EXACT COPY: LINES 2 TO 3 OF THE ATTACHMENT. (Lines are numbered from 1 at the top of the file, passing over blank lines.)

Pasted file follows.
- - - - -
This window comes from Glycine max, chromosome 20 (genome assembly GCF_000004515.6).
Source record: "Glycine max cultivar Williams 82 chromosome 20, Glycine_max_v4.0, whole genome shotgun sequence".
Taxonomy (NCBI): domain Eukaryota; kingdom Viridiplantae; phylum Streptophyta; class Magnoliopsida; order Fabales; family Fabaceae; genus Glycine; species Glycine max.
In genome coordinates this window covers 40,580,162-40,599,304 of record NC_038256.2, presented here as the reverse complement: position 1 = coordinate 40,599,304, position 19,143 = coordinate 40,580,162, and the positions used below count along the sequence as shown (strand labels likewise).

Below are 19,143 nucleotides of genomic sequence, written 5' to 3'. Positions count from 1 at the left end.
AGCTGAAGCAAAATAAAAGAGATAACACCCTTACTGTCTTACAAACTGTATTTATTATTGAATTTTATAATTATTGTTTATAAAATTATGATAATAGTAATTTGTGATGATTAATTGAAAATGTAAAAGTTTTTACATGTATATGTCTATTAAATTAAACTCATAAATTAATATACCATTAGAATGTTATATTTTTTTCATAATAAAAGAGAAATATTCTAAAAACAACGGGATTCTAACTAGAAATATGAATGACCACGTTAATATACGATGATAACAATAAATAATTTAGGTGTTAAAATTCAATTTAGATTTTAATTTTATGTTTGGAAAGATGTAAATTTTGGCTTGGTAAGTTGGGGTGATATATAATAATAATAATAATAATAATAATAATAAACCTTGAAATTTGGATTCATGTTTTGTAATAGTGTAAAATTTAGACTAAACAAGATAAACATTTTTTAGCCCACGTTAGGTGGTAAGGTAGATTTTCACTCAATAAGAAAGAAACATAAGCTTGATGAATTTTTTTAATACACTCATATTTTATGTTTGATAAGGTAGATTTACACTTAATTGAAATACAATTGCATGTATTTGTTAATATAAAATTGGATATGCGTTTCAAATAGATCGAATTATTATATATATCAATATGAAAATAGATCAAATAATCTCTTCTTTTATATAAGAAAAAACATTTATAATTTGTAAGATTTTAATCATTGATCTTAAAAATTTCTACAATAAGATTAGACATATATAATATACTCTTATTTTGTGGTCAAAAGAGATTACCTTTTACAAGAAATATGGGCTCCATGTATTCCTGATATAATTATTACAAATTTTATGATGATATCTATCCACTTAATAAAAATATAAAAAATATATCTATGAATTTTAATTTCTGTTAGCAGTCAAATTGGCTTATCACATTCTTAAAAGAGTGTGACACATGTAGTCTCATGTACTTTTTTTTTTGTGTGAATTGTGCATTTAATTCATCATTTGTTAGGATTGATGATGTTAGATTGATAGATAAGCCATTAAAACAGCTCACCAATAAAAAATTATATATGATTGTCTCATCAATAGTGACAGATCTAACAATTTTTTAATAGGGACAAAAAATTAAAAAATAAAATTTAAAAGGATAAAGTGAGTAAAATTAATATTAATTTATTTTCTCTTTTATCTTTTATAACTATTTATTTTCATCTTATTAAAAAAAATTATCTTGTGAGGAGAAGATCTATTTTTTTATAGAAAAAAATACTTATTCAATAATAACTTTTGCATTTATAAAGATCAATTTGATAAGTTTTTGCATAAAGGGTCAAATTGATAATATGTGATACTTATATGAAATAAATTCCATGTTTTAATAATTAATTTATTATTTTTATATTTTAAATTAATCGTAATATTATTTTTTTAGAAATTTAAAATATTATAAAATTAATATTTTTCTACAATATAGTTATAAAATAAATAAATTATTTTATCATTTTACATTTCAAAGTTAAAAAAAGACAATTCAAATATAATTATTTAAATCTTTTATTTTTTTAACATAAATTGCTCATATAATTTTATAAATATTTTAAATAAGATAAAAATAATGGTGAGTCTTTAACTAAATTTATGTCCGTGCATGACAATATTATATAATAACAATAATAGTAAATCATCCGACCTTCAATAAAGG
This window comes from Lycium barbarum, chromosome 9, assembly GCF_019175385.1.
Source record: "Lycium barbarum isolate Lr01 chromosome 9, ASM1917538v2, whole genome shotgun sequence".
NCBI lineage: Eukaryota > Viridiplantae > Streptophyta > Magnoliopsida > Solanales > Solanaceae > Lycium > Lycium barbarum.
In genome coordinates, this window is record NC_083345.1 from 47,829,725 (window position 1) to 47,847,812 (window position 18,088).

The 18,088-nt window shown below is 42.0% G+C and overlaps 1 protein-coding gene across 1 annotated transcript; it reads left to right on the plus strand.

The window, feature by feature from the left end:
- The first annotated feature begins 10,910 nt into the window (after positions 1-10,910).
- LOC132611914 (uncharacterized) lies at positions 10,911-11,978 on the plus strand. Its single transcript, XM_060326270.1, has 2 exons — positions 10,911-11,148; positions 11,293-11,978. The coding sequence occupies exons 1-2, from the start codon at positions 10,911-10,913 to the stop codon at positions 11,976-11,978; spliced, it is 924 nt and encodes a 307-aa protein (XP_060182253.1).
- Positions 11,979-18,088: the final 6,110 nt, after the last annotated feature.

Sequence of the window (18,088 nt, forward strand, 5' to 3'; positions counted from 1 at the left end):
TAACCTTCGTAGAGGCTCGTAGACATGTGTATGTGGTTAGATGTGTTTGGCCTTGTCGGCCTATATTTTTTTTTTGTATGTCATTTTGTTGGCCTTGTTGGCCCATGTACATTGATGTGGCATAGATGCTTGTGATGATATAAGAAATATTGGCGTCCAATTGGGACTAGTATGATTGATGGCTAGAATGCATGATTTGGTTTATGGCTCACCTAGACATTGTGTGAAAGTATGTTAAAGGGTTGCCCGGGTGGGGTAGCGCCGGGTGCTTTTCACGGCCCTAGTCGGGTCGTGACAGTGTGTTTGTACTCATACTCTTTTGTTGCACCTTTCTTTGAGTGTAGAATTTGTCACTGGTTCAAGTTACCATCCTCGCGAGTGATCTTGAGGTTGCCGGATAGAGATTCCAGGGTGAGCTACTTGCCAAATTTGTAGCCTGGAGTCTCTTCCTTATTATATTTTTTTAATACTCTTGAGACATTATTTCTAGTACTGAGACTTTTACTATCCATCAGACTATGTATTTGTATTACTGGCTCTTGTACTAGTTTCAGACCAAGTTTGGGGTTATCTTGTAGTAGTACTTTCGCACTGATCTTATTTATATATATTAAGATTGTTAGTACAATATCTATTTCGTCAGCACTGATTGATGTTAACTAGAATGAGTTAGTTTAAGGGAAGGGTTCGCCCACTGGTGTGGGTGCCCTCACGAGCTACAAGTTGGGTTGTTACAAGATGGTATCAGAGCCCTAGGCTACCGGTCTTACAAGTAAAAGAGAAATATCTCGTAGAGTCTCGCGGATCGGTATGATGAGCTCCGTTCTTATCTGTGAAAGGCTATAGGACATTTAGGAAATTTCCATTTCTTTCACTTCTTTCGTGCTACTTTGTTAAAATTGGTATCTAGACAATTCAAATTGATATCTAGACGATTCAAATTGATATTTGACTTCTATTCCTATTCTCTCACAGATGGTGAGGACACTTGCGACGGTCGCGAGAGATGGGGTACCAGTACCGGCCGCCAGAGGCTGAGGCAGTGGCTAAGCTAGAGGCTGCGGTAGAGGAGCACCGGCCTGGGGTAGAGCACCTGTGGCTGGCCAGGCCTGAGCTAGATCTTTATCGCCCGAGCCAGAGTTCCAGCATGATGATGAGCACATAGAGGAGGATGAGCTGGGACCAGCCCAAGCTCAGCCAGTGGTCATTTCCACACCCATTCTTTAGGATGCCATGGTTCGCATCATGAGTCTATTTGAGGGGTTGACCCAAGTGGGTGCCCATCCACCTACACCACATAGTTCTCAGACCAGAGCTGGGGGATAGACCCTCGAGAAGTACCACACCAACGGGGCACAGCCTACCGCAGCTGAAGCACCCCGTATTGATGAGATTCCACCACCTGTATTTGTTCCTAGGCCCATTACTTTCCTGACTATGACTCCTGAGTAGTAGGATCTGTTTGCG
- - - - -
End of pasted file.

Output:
Source record: "Glycine max cultivar Williams 82 chromosome 20, Glycine_max_v4.0, whole genome shotgun sequence".
Taxonomy (NCBI): domain Eukaryota; kingdom Viridiplantae; phylum Streptophyta; class Magnoliopsida; order Fabales; family Fabaceae; genus Glycine; species Glycine max.